Democrats’ debates may really matter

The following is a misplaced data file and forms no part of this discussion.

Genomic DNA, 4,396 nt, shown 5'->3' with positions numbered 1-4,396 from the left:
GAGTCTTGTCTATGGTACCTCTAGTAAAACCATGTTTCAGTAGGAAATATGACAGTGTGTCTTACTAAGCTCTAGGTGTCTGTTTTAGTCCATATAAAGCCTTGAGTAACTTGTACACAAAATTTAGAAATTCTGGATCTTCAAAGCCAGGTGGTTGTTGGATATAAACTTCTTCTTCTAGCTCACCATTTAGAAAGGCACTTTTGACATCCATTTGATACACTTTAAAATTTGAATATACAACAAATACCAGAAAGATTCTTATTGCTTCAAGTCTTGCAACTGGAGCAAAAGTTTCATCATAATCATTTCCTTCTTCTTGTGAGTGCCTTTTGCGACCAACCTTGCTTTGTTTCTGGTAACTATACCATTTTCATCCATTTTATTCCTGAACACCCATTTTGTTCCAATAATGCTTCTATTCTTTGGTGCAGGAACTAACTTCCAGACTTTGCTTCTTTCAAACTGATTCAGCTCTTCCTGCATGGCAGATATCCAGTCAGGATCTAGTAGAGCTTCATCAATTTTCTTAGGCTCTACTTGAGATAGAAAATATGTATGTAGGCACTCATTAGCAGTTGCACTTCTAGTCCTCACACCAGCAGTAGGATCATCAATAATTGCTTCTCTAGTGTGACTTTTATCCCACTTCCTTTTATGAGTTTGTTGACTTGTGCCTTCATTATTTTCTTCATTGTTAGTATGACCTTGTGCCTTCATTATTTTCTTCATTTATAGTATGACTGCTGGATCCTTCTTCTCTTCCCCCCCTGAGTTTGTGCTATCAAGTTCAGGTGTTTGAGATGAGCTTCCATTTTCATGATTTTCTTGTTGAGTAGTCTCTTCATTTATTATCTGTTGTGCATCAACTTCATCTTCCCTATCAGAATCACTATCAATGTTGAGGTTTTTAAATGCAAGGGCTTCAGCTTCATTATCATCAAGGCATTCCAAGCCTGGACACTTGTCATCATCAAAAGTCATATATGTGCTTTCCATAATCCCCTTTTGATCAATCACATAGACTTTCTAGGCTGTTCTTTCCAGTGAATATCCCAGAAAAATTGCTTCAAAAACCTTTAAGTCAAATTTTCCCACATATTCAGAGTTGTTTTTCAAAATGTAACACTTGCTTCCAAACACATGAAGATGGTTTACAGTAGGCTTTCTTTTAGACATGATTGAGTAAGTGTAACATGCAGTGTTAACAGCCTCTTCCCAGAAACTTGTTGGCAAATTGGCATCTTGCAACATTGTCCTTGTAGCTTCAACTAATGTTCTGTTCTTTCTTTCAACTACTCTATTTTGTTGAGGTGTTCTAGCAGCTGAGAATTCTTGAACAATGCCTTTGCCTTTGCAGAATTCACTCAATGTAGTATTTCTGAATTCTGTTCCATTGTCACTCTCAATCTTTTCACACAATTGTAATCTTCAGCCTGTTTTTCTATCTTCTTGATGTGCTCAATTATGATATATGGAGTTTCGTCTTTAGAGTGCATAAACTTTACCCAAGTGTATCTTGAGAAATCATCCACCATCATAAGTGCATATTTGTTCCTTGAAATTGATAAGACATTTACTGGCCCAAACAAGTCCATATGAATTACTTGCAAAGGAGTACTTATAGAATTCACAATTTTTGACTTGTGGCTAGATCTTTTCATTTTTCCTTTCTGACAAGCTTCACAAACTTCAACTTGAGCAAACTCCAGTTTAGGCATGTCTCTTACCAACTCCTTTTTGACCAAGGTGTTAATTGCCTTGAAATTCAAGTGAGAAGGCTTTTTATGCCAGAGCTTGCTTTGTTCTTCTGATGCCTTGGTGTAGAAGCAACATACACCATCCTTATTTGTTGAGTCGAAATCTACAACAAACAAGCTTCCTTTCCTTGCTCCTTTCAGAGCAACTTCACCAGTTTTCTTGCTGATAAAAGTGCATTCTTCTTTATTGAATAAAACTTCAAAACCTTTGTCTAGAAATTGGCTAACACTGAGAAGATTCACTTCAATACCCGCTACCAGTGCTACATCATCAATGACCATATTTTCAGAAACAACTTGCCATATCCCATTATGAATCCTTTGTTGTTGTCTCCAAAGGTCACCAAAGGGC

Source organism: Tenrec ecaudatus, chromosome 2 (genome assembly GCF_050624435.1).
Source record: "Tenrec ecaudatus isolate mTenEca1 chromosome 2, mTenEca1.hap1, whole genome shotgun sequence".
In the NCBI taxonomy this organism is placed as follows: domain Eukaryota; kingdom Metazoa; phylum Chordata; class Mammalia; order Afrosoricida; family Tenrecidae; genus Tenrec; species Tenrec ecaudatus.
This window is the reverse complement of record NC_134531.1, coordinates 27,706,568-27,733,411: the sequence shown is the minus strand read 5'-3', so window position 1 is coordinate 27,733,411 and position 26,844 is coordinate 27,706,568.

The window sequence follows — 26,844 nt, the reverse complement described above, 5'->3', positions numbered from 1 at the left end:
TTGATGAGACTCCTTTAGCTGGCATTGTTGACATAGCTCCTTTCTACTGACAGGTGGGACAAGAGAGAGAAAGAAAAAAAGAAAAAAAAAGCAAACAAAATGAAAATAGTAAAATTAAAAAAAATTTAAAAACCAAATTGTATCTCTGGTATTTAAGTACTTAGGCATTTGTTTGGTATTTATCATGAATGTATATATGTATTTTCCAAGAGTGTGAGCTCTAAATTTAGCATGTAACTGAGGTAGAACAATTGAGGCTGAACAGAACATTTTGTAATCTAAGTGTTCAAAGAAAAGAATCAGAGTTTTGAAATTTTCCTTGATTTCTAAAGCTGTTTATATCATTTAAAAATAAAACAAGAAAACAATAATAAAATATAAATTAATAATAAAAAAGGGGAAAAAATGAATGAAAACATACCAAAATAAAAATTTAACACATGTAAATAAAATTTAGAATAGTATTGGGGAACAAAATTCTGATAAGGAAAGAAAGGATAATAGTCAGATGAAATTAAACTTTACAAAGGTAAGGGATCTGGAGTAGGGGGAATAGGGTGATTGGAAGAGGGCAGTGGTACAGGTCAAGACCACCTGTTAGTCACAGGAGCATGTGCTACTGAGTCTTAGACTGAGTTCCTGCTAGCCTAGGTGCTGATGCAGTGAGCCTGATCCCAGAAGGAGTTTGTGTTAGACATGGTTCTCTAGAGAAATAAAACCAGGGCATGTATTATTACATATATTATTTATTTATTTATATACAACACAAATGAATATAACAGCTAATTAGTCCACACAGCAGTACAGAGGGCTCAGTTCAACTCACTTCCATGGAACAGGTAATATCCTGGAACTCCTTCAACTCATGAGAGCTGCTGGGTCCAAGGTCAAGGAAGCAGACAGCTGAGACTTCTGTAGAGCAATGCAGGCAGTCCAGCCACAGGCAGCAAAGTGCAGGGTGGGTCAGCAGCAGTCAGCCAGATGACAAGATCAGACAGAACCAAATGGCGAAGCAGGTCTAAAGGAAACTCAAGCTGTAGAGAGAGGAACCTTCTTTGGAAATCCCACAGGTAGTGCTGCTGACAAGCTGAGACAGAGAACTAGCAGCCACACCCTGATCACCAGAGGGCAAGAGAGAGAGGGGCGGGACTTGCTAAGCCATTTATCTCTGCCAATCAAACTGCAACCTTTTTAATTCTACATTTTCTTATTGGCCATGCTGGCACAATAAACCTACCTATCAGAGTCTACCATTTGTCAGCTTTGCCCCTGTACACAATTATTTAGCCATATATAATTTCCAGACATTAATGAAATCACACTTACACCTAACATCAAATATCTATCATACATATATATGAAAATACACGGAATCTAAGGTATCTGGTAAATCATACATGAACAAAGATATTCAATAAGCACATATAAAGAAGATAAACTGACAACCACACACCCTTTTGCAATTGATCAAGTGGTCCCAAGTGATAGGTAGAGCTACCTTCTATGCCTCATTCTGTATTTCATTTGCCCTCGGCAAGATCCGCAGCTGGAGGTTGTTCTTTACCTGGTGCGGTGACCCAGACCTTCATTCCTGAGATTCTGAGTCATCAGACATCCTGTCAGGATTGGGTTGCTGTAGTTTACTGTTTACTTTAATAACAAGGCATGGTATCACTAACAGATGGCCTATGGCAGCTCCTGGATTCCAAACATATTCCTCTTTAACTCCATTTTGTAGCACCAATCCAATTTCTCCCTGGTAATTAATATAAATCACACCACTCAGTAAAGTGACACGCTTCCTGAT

The Democratic debates will matter—a lot, said Julian Zelizer. The party’s top 20 presidential candidates will face off in two separate groups of 10 on consecutive nights, and the groupings may change the dynamics of the race. Sen. Elizabeth Warren is in the first group, on June 26, with mostly second- and third-tier rivals such as Sen. Cory Booker and Gov. Jay Inslee, with only Beto O’Rourke truly posing a threat to steal the spotlight. By going in that first group, Warren gets a chance to establish herself as “the progressive alternative to former Vice President Joe Biden.” Biden will be in the June 27 group, clustered with tough, higher-polling competitors such as Bernie Sanders, Sen. Kamala Harris, and Mayor Pete Buttigieg. They are all sure to train their fire on Biden in an effort to trim his early poll lead. The media sometimes makes too much of any single campaign development, but these early debates could be pivotal. “In a field this crowded, they could have a very significant influence on elevating candidates and helping Biden’s opponents gain more traction against him.” The preliminaries are over; voters now will get a chance to see the candidates perform under pressure.